BOTETOURT COUNTY, Va. – A local middle school is working with a retirement community, and there are plenty of friendships forming between seniors and middle school students.
"I love just hanging around with the elders because they can teach you so many things," said Nolan Medley, a Read Mountain Middle School sixth-grade student who visits Max every month. "If you'll just pay attention to them they will teach you some of the best life lessons you could possibly get."
Sixth-graders from Read Mountain Middle School get bused to The Glebe Retirement Community during lunch and PE, where they visit with the same senior once a month during the school day.
It doesn't take long for a bond to form.
"The first time was difficult because we didn't know them and they didn't know us. You don't want to say the wrong thing. Now I feel as if I can say almost anything in front of them," said Peter Sachs, a Glebe resident.
Peter and Beverly Sachs look forward to the visit.
"You would be surprised how elderly we feel when they're not here," said Beverly Sachs.
"They're full of life, they have a good sense of humor," said Peter Sachs.
Every visit, there's a theme where they share traditions and learn about each other.
"He was talking about how he and his family always went to church which is a big thing in my family. So that's one of the biggest life lessons I've gotten from him," said Medley.
"I think I have learned more from them than they've learned from me. They're bright and they're going places," said Joy Patten, who lives at The Glebe.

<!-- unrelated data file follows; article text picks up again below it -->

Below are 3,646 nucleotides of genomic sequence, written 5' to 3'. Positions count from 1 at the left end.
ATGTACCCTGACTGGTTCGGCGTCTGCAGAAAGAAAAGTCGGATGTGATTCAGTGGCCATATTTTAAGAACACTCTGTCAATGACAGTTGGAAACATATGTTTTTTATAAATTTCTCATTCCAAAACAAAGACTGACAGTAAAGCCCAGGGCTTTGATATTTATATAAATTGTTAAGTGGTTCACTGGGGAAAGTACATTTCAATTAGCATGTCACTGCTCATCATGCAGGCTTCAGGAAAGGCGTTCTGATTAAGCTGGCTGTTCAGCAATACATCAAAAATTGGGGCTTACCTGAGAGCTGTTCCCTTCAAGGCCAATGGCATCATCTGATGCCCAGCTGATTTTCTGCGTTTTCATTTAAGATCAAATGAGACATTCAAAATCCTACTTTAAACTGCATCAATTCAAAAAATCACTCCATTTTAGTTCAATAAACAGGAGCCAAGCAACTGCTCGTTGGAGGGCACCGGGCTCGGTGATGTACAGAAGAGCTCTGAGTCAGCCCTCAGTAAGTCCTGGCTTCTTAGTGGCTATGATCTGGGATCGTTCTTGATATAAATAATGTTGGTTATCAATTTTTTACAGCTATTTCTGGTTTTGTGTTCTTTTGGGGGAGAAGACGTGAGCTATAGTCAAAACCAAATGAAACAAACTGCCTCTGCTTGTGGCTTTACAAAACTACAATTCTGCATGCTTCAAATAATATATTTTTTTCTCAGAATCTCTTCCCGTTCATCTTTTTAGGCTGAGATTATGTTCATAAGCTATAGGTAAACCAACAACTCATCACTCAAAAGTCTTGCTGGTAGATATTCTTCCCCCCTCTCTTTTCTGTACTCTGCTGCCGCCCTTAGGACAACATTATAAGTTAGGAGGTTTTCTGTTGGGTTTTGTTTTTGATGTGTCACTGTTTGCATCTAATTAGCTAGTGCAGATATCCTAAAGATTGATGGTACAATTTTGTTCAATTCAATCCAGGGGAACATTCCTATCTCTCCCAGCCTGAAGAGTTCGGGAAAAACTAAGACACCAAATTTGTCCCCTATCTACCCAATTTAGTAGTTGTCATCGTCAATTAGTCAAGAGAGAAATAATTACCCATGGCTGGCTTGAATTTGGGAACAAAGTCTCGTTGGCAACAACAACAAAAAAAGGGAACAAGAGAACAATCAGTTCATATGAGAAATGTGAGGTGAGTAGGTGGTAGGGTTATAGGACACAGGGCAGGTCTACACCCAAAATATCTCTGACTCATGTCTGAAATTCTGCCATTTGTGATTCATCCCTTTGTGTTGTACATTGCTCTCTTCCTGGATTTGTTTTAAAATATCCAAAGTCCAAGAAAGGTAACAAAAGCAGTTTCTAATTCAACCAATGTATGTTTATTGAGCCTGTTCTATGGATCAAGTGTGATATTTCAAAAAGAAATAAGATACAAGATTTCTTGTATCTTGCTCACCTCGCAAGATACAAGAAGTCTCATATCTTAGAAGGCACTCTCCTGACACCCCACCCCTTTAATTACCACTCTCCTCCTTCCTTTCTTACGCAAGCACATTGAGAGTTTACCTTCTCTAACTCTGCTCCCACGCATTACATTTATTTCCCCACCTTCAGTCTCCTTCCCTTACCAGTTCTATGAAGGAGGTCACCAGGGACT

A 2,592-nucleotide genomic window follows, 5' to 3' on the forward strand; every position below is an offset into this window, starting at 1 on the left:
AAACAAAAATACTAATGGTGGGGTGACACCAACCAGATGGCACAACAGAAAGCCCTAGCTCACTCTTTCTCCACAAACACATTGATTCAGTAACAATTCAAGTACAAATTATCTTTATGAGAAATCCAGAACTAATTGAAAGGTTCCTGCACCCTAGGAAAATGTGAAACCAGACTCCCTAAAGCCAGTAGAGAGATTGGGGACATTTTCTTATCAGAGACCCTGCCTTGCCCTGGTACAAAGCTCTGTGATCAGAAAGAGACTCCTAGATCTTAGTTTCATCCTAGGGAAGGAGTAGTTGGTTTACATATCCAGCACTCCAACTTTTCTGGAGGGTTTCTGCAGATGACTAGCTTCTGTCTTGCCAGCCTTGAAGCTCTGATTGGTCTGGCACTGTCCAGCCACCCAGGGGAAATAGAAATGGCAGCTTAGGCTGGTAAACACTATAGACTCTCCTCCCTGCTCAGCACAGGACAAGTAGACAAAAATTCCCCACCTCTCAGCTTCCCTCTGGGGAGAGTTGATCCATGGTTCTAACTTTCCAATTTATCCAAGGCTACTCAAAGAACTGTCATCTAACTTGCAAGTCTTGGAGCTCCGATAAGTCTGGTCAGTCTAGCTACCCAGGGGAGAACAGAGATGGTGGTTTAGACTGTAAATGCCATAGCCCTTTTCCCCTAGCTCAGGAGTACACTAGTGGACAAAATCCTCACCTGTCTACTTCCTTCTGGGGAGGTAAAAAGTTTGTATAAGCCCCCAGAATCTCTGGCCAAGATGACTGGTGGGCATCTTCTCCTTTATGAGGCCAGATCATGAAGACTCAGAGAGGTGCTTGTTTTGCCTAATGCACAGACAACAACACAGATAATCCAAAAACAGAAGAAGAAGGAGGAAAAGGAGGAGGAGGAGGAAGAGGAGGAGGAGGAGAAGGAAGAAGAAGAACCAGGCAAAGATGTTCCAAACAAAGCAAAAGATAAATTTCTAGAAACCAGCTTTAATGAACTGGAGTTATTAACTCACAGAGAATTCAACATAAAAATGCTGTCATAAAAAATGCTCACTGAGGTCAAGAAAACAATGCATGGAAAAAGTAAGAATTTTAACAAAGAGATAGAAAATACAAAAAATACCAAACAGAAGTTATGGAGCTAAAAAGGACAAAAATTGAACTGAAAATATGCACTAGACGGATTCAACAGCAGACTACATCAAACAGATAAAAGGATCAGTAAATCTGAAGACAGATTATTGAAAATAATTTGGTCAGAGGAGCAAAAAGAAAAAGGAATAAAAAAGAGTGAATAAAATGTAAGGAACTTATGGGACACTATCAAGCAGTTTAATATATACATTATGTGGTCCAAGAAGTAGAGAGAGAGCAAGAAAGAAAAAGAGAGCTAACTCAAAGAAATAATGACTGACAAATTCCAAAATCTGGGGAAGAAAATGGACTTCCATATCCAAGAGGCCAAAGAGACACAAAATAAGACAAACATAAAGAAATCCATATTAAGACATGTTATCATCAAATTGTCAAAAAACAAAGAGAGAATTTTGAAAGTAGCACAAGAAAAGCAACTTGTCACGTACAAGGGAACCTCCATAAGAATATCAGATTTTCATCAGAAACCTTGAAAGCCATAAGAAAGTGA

The middle schoolers are listening.
"It's really connecting you with the outside world, past your school, past your house. People older than you are most likely wiser than you so you should really take some lessons from them," said Medley.
This is the seventh year for The Glebe Club. It was started by English teacher Angela Myers. She says sometimes middle schoolers don't have as much practice as they should talking to other people because they are so technology driven. She wanted them to be able to practice and give them a chance to interact with people who would be their great-grandparents age but many of them have already passed.
Myers says the kids get so excited when it's the week to go visit their friends, and many continue to stay in touch after sixth grade.
If you want more information about how the program works to see if it would work in your school, reach out to Angela Myers at firstname.lastname@example.org